Free Bible Study Magazine
If ye then, being evil, know how to give good gifts unto your children, how much more shall your Father which is in heaven give good things to them that ask him? (Matt. 7:11).
My prayer is unto thee, O LORD, in an acceptable time: O God, in the multitude of thy mercy hear me (Psa. 69:13).
Prayers are commonly divided into two classes—those which are conformable to the will of God and those which are not. The Psalmist would suggest a third class belonging to neither the one nor the other. He says there may be prayers which are not conformable to the will of God today, but which will be tomorrow. There is, according to him, an acceptable time for the answering of certain prayers. He does not mean that there is an acceptable time for praying. The Heavenly Father appreciates prayer whether He can respond to it or not. The limitation is not to our petitions, but to God’s answers. We often ask things which are in accordance with God’s will, but for which we are not ready.
A young child asks his father for a knife. Now, that is a possession within the rights of a human being. It is a possession which one day will be of great use to the petitioner for the cutting of knots which cannot be untied. But today it will cut not the string but the finger. I am quite sure that the father will for the present refuse the prayer; he will lay up the desired gift in a safe treasury, awaiting the time when its possession will cease to be a danger. It has been asked at a season which is not acceptable. Even so, there are special seasons for the gifts of the Heavenly Father. Many a man asks in April a gift of Divine fruit that will only be ripe in June. Take the case of Paul. Immediately after his conversion he prayed for a mission, “Lord, what wouldst Thou have me to do?” He was answered by being sent into Paul in the solitude of Arabia. Was the gratification of his prayer denied, then? No, it was postponed. He had asked at an unacceptable time. He had desired for April the fruits of June. He was not ready for a mission. The light from Heaven had overheated him. He needed to be cooled down ere he could deal with the practical wants of men. Accordingly, God prepared for him a place in the wilderness where he could rest and ponder. The mission was coming, but it was coming with the developed years; it was hid in the bosom of the Father till the acceptable time.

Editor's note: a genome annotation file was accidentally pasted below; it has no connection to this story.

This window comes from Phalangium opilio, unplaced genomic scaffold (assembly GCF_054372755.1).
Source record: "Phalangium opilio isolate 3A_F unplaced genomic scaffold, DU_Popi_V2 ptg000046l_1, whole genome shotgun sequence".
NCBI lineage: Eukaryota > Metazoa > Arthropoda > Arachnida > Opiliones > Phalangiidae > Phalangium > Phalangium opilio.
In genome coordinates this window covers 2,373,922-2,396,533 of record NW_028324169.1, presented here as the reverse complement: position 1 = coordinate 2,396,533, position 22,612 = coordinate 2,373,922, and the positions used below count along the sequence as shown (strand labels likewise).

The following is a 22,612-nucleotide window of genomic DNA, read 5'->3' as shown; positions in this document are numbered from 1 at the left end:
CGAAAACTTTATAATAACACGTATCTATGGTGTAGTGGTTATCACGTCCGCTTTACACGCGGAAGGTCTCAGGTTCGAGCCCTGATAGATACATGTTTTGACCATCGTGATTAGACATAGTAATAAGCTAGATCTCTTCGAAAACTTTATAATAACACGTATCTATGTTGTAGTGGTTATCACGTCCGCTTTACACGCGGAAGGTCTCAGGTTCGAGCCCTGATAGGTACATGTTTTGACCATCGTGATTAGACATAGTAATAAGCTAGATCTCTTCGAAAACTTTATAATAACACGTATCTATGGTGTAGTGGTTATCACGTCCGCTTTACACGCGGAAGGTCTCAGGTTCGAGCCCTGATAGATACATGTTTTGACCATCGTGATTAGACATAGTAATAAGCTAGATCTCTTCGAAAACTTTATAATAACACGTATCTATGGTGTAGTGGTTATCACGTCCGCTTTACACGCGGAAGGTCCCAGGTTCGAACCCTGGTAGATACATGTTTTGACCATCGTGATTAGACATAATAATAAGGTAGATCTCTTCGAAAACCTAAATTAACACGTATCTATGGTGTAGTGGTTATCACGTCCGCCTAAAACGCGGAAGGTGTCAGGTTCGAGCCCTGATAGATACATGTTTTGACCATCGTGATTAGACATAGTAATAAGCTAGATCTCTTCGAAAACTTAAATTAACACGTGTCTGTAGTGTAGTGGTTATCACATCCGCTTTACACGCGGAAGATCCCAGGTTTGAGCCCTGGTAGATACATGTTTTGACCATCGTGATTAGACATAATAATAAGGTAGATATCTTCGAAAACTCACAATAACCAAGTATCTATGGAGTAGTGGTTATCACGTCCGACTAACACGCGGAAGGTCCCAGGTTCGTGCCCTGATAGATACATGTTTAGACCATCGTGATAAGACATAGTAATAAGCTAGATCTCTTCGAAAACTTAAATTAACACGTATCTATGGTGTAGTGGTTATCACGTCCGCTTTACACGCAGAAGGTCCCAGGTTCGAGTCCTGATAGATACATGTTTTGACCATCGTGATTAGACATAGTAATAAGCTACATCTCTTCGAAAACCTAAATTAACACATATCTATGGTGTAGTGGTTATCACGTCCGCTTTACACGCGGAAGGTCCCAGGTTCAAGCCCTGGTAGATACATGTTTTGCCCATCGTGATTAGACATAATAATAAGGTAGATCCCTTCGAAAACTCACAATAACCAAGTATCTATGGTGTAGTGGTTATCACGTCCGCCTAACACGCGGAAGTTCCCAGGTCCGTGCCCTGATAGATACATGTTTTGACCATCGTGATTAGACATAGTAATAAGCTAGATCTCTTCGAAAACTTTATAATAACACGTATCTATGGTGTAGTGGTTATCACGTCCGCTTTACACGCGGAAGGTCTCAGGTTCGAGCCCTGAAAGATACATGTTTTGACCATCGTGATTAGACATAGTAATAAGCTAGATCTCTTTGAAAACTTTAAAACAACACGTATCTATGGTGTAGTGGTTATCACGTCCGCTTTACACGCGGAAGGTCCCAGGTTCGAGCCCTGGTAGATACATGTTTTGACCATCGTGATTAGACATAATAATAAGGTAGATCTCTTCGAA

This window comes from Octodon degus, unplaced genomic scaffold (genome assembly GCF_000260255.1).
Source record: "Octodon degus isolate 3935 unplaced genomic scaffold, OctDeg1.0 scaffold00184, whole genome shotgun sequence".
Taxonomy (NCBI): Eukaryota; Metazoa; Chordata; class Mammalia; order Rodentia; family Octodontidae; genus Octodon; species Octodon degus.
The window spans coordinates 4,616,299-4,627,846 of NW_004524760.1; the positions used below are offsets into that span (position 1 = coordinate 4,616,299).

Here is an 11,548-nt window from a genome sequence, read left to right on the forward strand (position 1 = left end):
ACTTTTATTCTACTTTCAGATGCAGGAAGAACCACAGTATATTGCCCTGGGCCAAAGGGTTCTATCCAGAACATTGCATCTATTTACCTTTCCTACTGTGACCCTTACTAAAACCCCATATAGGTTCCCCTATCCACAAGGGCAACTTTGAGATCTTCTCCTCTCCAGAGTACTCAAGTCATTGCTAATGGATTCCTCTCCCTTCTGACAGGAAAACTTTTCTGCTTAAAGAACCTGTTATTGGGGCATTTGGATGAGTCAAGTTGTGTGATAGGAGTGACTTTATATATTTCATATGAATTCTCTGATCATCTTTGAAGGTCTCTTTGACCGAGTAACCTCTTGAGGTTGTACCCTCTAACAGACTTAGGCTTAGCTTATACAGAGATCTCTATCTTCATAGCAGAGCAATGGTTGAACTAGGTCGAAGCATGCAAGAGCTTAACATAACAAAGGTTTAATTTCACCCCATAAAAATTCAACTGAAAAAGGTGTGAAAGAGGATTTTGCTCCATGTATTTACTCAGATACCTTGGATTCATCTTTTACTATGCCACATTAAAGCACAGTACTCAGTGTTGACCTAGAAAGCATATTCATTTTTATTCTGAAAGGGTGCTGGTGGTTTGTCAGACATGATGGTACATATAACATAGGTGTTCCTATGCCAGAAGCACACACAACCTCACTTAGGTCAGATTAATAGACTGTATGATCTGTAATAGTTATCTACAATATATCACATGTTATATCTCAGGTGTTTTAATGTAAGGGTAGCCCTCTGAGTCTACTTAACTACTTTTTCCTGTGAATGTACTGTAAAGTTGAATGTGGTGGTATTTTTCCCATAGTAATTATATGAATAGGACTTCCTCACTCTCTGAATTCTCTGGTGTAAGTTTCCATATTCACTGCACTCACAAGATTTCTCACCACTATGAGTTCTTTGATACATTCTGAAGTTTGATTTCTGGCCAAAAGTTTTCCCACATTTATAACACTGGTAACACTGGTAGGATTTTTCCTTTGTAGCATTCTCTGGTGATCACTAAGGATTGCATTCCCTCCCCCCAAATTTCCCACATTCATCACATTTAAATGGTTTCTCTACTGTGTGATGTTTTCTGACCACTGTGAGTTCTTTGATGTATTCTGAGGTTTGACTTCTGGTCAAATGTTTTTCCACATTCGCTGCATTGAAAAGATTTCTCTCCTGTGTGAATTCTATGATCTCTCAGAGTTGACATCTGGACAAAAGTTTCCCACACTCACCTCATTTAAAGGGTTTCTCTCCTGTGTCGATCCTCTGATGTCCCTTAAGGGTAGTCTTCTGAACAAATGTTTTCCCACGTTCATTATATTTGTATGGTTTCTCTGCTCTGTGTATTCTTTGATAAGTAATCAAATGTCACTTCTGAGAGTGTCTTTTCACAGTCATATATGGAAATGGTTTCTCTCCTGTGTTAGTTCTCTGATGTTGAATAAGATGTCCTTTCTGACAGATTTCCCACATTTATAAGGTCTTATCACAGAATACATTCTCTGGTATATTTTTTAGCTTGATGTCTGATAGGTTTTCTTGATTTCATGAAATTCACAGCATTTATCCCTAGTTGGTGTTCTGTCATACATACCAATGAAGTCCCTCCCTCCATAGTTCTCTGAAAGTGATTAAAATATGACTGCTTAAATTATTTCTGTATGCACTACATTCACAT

My Father, help me to learn that I am heir to possessions which exceed my present holding! They exceed my present power to hold—they are waiting for my summer. Do I ever thank Thee for the blessings which Thou postponest? I am afraid not. I am like the prodigal: I want to get all at once the portion that falleth to me; and, where it is not given, I deem it is refused. Teach me, O Lord, the beauty of Thy delayed answers.—George Matheson.
In the moment of its crying
Came no answer to my heart,
But, long-deferred, it came with blessing
In a quiet place apart.
Seldom in the midst of toiling
Do we reap our recompense.
It may come when hands are folded
In a sunset hour long hence.
Not in thunderous crash of earthquake,
Not in whirlwind or in fire,
Not in voice of sounding trumpet
Does God speak our deep desire.
But with strife and fretting over—
Waiting—all serene and still,
We may hear the whispered message
Teaching us His perfect will.
When we school our hearts to patience
God reveals His better way.
Proving oft that His tomorrow
Is far better than today.
—Kathryn Blackburn Peck.
An extract from ”Kneeling We Triumph” by Edwin & Lillian Harvey BUY ON KINDLE! £3.86 Reproduced by kind permission of Harvey Publishers. Published in Living Word Magazine, Edition 37, August 2014